Above are the 1 & 2 day 10 minute charts of WM and the 1 day 1 minute chart. The 2 day chart shows where WM opened and closed on Friday relative to Thursday.
My goal was to sell some of the Sept. 40 calls (WMIH), to pick up some premium. Based on the fundamental weakness (and perceived risk) in the financial sector, the odds of WM rebounding above 40 in the next 5 weeks appears slim (this is my opinion, only .. see disclaimer sidebar).
At Thursday's close WMIH was trading 75/85. I had hoped to get a pop up on Friday, but the frogs got loose and as we all know Friday's open was frightful.
WMIH opened 50/70 Friday. We got an S2 bottom kiss at 9:42am (34.52), then reversed at 9:50 and climbed to 36.00 by 10:08am, where WM formed a squat bar for the next twelve minutes. I know the market makers like to play this thing .. one favorite game being to lift the ask just before reversing down.
At 10:15 WMIH was 75/85, so I entered a Sell order at .90 (just trying to play the game, as we had been squatting for 8 minutes and were due for a turn).
The spread went 80/90 at 10:17 as WM hit 36.04. I adjusted my price to .85 and got a quick fill, and the spread immediately dropped to 75/85. I decided to sell some more if I could get my price and entered a new .85 order.
Over the next couple hours WM slowly climbed to 36.45, but my order sat unfilled as the spread actually declined to 70/80.
WM got a quick sell off 12:30-12:50 with the spread 65/80.
For the next 1/2 hour WM climbed up again and at 1:38pm, with WM @ 36.22 and the spread 75/85 I dropped my Sell order to .80 and was filled at 13:43 with WM @ 36.00. Now that was weird .. the price went down,but the option went up.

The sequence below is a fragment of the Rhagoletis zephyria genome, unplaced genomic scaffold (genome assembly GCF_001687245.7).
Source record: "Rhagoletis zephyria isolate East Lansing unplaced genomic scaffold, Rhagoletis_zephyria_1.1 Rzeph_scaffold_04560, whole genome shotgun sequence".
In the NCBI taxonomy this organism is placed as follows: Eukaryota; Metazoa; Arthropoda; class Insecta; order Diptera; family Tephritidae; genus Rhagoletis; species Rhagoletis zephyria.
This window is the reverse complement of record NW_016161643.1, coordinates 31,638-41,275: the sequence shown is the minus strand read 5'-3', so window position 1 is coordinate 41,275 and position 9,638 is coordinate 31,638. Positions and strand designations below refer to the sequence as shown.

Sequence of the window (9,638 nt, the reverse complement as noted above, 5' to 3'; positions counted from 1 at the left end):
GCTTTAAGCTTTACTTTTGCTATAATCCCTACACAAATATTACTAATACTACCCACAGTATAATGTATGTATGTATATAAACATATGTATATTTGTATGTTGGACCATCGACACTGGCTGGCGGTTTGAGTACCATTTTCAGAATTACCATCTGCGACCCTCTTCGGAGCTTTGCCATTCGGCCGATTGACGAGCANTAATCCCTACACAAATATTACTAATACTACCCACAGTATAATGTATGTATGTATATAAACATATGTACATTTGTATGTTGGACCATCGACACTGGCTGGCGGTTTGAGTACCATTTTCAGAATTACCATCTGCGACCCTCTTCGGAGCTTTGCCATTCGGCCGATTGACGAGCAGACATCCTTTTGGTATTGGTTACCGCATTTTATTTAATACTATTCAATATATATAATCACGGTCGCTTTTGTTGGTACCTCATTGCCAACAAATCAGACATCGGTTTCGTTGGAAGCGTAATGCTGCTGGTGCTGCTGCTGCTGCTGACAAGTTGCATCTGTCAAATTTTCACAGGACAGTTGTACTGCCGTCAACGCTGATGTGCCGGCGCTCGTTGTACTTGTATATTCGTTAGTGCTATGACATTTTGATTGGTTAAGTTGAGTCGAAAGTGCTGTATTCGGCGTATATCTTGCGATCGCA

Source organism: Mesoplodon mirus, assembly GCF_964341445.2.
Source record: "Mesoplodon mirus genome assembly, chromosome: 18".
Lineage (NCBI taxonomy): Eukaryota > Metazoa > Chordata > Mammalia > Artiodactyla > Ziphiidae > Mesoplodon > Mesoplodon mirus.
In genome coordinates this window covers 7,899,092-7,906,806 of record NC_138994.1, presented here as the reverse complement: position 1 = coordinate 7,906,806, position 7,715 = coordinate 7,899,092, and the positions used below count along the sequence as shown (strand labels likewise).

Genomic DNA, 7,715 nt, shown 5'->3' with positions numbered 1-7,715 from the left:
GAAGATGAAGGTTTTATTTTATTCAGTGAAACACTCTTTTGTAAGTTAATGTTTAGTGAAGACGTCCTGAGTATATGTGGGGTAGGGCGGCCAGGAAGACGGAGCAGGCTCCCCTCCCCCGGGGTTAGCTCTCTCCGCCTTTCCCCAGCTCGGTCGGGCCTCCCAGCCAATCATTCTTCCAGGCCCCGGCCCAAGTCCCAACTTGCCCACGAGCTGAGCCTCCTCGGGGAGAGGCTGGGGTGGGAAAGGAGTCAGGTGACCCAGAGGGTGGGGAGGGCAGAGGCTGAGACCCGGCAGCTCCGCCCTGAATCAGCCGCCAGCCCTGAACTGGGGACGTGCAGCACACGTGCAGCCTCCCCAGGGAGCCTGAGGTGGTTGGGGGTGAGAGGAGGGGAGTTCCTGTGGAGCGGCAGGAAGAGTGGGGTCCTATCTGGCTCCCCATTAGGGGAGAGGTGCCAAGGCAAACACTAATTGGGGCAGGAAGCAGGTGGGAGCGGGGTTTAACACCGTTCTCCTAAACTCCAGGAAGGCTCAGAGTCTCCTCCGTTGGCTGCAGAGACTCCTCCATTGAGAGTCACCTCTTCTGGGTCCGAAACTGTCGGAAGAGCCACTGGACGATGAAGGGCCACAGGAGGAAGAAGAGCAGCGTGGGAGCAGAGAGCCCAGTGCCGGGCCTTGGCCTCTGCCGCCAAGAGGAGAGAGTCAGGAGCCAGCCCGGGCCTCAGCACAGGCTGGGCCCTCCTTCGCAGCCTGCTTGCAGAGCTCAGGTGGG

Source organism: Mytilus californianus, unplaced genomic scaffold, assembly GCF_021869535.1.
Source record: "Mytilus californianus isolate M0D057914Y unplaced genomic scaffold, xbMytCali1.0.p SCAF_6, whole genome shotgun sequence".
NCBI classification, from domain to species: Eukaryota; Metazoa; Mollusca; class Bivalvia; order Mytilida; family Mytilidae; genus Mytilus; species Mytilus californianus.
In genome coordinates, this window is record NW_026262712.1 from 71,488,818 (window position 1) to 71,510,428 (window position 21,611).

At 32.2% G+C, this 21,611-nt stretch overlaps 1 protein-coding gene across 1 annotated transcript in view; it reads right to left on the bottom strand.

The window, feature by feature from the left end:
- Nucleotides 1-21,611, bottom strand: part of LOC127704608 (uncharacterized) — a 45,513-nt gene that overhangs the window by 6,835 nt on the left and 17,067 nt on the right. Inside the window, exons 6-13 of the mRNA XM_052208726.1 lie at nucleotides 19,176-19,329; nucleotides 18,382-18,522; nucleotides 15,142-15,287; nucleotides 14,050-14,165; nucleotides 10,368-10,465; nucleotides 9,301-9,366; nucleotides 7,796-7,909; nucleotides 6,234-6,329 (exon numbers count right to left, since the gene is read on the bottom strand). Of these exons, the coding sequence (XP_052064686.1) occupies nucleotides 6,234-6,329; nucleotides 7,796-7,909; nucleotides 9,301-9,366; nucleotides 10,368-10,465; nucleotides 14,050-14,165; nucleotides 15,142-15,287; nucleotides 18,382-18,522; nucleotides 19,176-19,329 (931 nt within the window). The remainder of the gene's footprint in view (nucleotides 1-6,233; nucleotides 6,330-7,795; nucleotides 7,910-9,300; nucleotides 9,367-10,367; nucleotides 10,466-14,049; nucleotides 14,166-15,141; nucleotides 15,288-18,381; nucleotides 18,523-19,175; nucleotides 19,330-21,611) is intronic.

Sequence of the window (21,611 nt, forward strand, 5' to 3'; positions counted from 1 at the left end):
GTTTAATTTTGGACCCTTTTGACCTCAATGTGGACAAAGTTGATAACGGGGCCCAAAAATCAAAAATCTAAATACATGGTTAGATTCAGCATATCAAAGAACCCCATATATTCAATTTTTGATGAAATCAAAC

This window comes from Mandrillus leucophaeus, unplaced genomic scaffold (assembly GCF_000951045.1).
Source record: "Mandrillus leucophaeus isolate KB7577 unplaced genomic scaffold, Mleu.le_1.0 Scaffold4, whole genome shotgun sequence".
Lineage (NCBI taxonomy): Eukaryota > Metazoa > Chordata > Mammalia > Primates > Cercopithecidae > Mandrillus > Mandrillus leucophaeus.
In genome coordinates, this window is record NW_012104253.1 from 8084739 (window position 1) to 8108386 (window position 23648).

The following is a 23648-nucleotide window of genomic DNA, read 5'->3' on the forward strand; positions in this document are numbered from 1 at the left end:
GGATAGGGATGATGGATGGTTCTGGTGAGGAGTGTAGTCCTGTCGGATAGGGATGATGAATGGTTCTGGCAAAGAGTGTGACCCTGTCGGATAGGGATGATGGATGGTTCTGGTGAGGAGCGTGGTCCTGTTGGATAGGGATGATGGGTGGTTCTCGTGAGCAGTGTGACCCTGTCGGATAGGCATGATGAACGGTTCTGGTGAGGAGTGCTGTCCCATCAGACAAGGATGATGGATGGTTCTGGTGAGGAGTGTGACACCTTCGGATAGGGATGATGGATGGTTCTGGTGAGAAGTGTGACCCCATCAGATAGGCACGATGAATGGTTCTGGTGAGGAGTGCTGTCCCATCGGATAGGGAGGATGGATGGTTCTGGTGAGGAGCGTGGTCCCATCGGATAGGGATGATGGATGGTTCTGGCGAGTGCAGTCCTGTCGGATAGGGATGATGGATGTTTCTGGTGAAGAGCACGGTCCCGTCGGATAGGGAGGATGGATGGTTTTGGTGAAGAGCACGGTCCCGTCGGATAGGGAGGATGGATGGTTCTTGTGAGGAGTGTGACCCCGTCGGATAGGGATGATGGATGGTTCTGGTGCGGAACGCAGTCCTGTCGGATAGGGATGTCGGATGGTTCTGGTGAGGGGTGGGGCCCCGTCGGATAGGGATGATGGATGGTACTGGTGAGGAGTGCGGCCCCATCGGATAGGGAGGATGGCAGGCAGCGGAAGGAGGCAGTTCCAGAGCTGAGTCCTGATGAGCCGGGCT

Over the next hour WM retraced back to S1 (35.64) with a 60/65 spread.
For the final 90 minutes WM again climbed to make the high of the day (36.53) at 3:35, with the spread 65/75.
WM then sank to 36.00 at final close with the spread 60-65. Final adjusted close was 35.75 so the adjusted spread is probably 55/60.
Bottom line. .. I managed to sell the WMIH close to my target relative to the market. The market makers have a bad habit of changing the volatility value on a whim, with resultant option spreads to fit their pricing models. Many times these pricing models are difficult to decipher or to foresee ... which is what makes trading complicated (see previous post for attitude adjustment tool). I suspect we will see the value of WMIH decline rapidly for the next week, regardless of WM's performance. My experience is that calls tend to be relatively expensive the week before expiration and relatively cheap the week following expiration. This is part of the market maker game to make rollovers a bit more expensive for you. At the same time, mid-expiration spreads are typically smaller than either the week before or week after expiration.